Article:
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With searchers choosing Amazon over Google for product searches and eBay resurgent, will Google have to launch its own marketplace to keep up?

Online retailers are a major source of advertising revenue for Google but shoppers are increasingly turning to Amazon as their shopping first port of call.  

In 2010 24% of shoppers began researching on Google verses 18% on Amazon, however in 2012 this had almost completely reversed with 30% on Amazon and only 13% on Google.

Google is clearly aiming to be the destination for product searches with the launch of Product Listing Ads (PLA). However, some industry experts are wondering whether to win in this space Google will need to go beyond simply advertising products and launch a fully-fledged marketplace.  

Here’s why...

According to Channel Advisor’s CEO Scott Wingo:

We've long been believers they would need to go there to counter the momentum that Amazon has.

Too complicated for SMEs

The cost-per-click (CPC) structure which Google uses is much more complex than the commission model which is used by marketplaces.  

On both eBay and Amazon it is effectively free for sellers to advertise their products with a fee only being paid on when an item is sold. This makes it risk free for retailers to list all their inventory and simple to calculate margins.  

Google misses out on a massive market by not having a simple to use offering for SMEs.

Marketplaces work better internationally

Amazon and eBay make it extremely easy for retailers to sell internationally and they have been aggressively pushing their customers to sell overseas.  

Using Adwords to advertise products overseas requires complicated setup i.e. multi-currency website and a separate Google merchant feed for each country.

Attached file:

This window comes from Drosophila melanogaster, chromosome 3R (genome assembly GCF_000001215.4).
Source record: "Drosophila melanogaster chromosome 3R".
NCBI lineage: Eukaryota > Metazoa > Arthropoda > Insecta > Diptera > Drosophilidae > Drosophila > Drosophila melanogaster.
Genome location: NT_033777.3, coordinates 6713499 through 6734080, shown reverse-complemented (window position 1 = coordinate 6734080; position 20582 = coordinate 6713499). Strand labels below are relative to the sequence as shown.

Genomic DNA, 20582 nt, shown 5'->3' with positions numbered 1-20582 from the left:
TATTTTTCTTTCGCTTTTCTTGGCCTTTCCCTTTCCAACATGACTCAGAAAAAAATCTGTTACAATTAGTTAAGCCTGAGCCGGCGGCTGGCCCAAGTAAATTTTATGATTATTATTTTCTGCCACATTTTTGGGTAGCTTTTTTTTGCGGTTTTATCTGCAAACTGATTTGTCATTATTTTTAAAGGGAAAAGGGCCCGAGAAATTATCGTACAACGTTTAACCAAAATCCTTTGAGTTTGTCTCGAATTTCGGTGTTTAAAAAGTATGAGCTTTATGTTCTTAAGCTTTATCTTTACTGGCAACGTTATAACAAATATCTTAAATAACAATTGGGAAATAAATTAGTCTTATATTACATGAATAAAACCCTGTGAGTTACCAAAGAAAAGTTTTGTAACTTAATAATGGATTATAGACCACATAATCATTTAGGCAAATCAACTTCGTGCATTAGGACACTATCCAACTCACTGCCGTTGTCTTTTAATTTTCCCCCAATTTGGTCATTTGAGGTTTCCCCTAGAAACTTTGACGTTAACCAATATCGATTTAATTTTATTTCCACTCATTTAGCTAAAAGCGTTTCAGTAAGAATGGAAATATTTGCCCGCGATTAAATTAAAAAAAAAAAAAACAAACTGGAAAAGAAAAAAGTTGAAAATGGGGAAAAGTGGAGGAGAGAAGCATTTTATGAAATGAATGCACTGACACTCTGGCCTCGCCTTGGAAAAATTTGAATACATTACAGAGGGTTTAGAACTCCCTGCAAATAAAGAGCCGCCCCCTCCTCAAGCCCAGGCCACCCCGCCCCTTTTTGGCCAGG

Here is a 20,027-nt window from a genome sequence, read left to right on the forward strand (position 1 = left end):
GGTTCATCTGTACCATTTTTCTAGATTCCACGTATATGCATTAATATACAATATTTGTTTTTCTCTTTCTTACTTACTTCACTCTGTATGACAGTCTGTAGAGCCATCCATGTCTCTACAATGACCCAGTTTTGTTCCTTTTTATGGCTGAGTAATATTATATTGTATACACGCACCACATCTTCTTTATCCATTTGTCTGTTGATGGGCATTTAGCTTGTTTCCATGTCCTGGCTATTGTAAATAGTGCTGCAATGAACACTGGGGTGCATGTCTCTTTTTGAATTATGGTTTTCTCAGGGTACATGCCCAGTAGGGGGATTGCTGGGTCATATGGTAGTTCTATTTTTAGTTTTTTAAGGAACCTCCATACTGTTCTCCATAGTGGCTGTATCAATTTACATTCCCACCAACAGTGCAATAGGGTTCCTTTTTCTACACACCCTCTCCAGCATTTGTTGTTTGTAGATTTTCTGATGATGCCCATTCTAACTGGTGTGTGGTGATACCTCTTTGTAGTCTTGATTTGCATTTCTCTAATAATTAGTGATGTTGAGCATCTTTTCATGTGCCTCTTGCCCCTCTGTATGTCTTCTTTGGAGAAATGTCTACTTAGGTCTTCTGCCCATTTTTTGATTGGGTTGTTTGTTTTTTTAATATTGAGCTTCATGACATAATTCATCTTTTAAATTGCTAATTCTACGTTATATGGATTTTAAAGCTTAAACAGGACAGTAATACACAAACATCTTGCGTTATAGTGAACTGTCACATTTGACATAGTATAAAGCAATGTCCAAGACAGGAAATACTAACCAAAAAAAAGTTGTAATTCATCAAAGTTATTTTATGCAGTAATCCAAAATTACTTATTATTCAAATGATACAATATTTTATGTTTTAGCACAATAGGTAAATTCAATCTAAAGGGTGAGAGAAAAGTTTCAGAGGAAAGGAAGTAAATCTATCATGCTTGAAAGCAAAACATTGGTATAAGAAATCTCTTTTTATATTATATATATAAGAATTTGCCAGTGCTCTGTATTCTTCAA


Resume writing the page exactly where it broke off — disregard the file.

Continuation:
Cross border trade is a huge growth area and Google does not have a compelling offering in this space.

Mobile shopping works better on marketplaces than on Google

Mobile is growing fast but conversion rates are approximately a third of desktop. This is worrying for Google as lower conversion rates mean retailers will be prepared to pay less for their CPC traffic.  

Mobile shopping online via Google is also a disjointed experience compared to the all in experience of buying through Amazon and eBay high successful marketplace apps.  

Low value products don’t lend themselves to CPC

As Google charges on a CPC basis, lower value items are often not economic to advertise unless a site has a very high conversion rate.  

On marketplaces, fees are charged on a commission basis and so there is no barrier to listing inventory.  

Marketplaces are multiplying

The success of Amazon’s fixed price market has caused other major retailers to set up marketplaces of their own. In the UK Tesco has its own marketplace and in the US, Walmart and Sears. Overall, marketplaces are only going to grow in importance.

Perhaps Google is already heading in this direction